I do believe that Cromwell feels an uneasiness about the fates of the powerful men who came before him. He is always trying to hedge his bets, loaning money at ridiculous low interests to the aristocrats, soothing the relationship between Anne and her sister Mary (Henry’s current favorite bed warmer as he waits for Anne to pop open her corset.), taking care of embarrassing circumstances for other people, forming alliances with the enemies of his friends, and being kind to Henry’s only surviving child (Mary) with Catherine. He is always trying to anticipate the future. He worked to soften the blows to his enemies believing that someday they would be potential allies. He took in orphans, not just from his family, but even from people unconnected to him. He assessed their best aspects and put them with tutors so they would be useful to him in the future. He understands people and knows how to manipulate them and encourage them at the same time.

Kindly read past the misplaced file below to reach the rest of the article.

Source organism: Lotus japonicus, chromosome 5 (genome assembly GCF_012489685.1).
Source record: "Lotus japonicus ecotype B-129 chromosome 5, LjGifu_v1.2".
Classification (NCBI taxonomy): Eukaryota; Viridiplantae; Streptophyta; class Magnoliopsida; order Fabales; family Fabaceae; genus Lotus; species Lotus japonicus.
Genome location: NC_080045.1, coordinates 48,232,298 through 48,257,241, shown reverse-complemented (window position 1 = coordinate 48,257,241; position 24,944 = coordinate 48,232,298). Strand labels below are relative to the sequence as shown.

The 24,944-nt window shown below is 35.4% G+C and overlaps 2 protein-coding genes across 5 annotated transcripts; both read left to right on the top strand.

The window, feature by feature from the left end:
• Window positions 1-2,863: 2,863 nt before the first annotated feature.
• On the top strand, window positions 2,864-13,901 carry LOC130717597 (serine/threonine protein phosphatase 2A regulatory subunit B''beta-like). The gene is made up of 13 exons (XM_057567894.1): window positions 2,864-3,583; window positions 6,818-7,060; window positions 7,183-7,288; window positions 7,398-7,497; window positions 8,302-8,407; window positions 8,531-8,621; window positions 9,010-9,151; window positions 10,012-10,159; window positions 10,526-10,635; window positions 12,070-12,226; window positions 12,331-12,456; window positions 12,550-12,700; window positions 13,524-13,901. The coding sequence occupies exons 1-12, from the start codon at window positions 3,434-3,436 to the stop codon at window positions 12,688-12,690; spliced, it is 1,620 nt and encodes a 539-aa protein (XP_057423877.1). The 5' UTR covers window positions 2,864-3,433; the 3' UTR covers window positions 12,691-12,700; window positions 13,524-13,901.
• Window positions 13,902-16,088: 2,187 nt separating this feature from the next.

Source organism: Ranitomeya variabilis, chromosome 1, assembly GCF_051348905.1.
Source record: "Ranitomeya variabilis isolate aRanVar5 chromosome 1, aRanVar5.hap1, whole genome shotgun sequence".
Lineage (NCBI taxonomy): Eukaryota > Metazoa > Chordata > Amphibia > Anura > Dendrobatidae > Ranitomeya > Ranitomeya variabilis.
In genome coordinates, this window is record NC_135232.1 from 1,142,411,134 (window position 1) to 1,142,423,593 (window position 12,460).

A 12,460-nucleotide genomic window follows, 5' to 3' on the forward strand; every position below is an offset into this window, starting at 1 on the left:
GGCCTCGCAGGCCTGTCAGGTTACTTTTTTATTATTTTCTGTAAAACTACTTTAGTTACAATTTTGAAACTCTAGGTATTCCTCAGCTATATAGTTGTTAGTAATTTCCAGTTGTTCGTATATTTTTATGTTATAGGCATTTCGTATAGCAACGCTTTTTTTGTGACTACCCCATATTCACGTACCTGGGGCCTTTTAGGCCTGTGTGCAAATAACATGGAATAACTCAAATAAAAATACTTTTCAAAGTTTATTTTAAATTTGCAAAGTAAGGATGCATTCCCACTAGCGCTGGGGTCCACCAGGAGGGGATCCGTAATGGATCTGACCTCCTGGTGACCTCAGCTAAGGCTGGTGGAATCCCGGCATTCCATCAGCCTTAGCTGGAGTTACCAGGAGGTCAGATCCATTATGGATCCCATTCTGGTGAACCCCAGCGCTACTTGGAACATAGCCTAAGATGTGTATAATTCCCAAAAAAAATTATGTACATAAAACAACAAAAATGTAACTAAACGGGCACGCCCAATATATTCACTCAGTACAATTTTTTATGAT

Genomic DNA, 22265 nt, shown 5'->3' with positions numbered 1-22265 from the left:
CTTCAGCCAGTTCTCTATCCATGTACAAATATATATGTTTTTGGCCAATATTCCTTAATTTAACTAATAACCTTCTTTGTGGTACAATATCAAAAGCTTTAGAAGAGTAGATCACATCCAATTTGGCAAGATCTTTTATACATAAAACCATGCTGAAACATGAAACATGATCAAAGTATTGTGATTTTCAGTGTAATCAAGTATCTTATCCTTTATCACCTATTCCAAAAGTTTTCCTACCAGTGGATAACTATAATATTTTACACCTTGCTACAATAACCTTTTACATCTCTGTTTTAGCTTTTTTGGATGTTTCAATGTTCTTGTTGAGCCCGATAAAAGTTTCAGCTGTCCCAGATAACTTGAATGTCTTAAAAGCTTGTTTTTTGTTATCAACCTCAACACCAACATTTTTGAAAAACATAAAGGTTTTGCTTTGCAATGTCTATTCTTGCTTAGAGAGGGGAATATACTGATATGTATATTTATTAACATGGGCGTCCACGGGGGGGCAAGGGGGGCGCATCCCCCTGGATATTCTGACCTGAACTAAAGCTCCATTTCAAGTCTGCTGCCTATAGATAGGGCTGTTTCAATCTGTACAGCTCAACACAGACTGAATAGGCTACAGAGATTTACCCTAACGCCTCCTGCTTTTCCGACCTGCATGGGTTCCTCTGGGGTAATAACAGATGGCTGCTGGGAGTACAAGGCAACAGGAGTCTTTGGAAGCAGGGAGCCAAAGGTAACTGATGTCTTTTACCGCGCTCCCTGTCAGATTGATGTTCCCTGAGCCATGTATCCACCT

“But it is no use to justify yourself. It is no good to explain. It is weak to be anecdotal. It is wise to conceal the past even if there is nothing to conceal. A man's power is in the half-light, in the half-seen movements of his hand and the unguessed-at expression of his face. It is the absence of facts that frightens people: the gap you open, into which they pour their fears, fantasies, desires.”

He is but a man and there is no time when that is more evident than when his daughter Grace dies.